a spirituality of tenderness....

For all of my life unconsciously - and for the past few years intentionally - I have been inching towards what I am now calling a spirituality of tenderness.  It is a personal and political commitment to consciously cultivate compassion. It recognizes the inward/outward journey that Elizabeth O'Connor so wisely articulates. It has been shaped by the confessional writing of Frederick Buechner, Kathleen Norris and Henri Nouwen. It has been guided by the sacramental theology of Gertude Mueller-Nelson, Ed Hays, Richard Rohr, Parker Palmer, Wendell Berry and Rumi. And it looks and sounds something like Yusuf Islam, Carrie Newcomer, Cannonball Adderly, Joni Mitchell, George Harrison and a whole lot of Lisa Fischer. 

Earlier this month, my friend and first mentor in writing, MB from St. Louis, posted a picture/ quote from Buechner that perfectly captured one aspect of this spirituality of tenderness:
We all hurt. We have all been wounded by the status quo - some way more than others - but none of us have escaped the anguish of living in the real world. Some of us have more creature comforts than others; we often have more addictions and denial, too. In her book, Tragic Vision and Divine Compassion, theologian Wendy Farley made it clear to me that the key starting place for transformation is compassion. It is where God meets us and how our prayers become the Word enfleshed. I have explored this inwardly and intellectually in a variety of ways over the years starting with Thomas Merton and moving towards Harvey Cox, James Nelson, Dorothea Soelle as well as a variety of spiritualities of music. I now see, however, that the common thread woven throughout these explorations has been tenderness. 

So for the next few weeks I want to try to articulate both what I sense it means to practice such a spirituality of tenderness, and, why I discern this matters: at this fractious moment in US society the way of the heart strikes me as more important than ever. It has implications for the words we speak and write, the politics we endorse, the way we approach strangers, the manner in which we touch one another physically and emotionally and so much more. I have been so grateful for the way theologian Susan Thistlethwaite has consistently articulated the current phase of "the war on women." It is one aspect of her insights into a "just peace" theology and way of living. As she observed after the recent Republican "debate," Donald Trump's crude and ugly noise about Megyn Kelly - and almost everything else he said - must be heard by people of tenderness as the Id of US culture speaking loud and clear through a frightening vulgarian. As Ferguson once again erupts into public violence, as supporters of Bernie Sanders experience the shock of white privilege when race is pushed back into his campaign, when every Republican candidate spends time and money courting corporations and the radical right without once acknowledging the class conflict bubbling up from below, and when Pope Francis stuns the world with his clear call for a new way of living that heals Mother Earth and comforts the poor and broken of creation: a spirituality of tenderness is claiming shape and form.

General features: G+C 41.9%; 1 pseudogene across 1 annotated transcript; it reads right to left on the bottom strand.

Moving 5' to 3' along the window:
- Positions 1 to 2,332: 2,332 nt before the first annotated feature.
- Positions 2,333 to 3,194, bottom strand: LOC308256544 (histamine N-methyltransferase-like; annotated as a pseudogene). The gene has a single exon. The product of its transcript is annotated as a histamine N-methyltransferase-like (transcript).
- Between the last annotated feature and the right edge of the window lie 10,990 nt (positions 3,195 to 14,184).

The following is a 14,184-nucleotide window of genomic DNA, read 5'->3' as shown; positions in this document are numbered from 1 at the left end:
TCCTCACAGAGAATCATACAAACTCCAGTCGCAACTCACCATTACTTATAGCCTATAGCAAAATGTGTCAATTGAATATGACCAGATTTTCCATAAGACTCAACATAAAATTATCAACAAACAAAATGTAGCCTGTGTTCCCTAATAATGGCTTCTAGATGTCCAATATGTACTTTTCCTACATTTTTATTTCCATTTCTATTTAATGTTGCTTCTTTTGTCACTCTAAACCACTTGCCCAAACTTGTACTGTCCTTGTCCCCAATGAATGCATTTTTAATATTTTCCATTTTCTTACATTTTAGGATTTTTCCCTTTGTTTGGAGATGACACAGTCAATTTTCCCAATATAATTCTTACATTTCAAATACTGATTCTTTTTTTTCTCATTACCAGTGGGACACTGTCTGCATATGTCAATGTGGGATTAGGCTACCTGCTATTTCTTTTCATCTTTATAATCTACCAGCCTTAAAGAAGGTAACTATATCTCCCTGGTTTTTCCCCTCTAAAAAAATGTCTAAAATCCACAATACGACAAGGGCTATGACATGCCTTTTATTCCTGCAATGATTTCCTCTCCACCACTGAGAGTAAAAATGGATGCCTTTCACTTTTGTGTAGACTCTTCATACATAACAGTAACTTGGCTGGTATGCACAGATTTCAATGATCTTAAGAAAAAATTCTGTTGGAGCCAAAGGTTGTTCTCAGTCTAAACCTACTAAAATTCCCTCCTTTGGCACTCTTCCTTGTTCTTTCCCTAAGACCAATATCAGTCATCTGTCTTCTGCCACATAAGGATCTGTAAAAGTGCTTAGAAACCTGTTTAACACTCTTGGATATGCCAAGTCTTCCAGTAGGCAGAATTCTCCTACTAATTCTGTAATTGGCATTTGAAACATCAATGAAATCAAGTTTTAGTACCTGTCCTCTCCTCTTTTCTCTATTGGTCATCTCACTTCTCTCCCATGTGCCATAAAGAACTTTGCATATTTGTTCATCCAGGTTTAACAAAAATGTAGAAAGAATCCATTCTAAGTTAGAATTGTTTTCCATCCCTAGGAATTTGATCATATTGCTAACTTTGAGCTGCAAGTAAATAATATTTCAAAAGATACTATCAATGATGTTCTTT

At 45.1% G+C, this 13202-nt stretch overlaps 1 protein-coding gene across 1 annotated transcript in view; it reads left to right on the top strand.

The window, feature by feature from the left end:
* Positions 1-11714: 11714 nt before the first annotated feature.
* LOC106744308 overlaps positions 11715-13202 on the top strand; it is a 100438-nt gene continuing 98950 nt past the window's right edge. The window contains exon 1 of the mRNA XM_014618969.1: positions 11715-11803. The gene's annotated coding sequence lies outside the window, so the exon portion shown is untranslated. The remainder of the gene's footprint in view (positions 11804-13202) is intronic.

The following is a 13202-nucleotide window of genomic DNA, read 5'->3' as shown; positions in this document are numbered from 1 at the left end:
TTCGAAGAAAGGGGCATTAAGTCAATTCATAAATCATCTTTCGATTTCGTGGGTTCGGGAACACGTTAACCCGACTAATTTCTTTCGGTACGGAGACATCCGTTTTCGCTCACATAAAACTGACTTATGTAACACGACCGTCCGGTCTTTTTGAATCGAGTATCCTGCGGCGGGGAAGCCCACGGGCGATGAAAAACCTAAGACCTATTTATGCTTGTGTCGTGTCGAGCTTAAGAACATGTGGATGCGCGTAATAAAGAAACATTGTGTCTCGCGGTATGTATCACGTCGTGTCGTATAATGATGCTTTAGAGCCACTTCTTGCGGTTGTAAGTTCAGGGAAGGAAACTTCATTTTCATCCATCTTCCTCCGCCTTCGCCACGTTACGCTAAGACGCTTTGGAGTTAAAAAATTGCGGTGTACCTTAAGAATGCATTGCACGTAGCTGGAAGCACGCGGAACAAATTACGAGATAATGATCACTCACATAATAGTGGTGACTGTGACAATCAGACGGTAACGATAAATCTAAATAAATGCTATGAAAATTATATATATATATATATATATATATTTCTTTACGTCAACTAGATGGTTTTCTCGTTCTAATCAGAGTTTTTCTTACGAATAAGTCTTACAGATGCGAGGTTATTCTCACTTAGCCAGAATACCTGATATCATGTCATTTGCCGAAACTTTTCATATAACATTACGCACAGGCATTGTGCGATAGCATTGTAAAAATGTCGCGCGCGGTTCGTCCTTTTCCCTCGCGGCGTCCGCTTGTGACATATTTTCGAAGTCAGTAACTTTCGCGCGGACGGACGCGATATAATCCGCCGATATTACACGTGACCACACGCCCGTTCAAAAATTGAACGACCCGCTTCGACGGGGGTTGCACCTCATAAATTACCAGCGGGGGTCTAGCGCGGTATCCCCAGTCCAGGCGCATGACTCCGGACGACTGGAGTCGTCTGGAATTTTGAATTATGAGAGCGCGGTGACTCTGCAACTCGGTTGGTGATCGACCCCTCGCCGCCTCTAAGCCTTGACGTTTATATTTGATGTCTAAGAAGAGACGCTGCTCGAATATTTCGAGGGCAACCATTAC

At dinner last night with a friend, I had to confess that I was grateful for this extended time away from the United States with my sabbatical in Montreal. I have not read much of the news, I have not seen US television at all and besides a quick review of certain Facebook headlines, have remained outside the influence of the tools of propaganda and exploitation. We joked that I should request another 16 month extension of my sabbatical so that I might escape the presidential escapades that are already being cooked up. But that would denigrate the charism of this moment in history.

Suffice it to say I am certain that the way of tenderness must be expressed and embodied as a conscious alternative to the mean-spirited reality that grows like a cancer in my culture. It must also be shared as a means of solidarity with those whose lives are most obviously wounded by greed and oppression. Again, I believe it was Dr. Thistlethwaite who noted that Gustavo Gutierrez said: don't trust those who don't personally identify with the struggle for freedom for unless the struggle has an element of self-interest they will shrink away when the going gets rough. Forty years ago I heard Cesar Chavez say much the same thing when he spoke of why he became interested in community organizing. He said that church people are good and their charity is always helpful and necessary. But after a few years either they get bored and move on to the next good cause, or, their funding source is cut off. However it happens, they know they can always leave the struggle - and they do. 

So I want to spend some time writing about what it means to live into a spirituality of tenderness for these times. I am beginning to understand why I continue to be drawn to this song in all of its incarnations...


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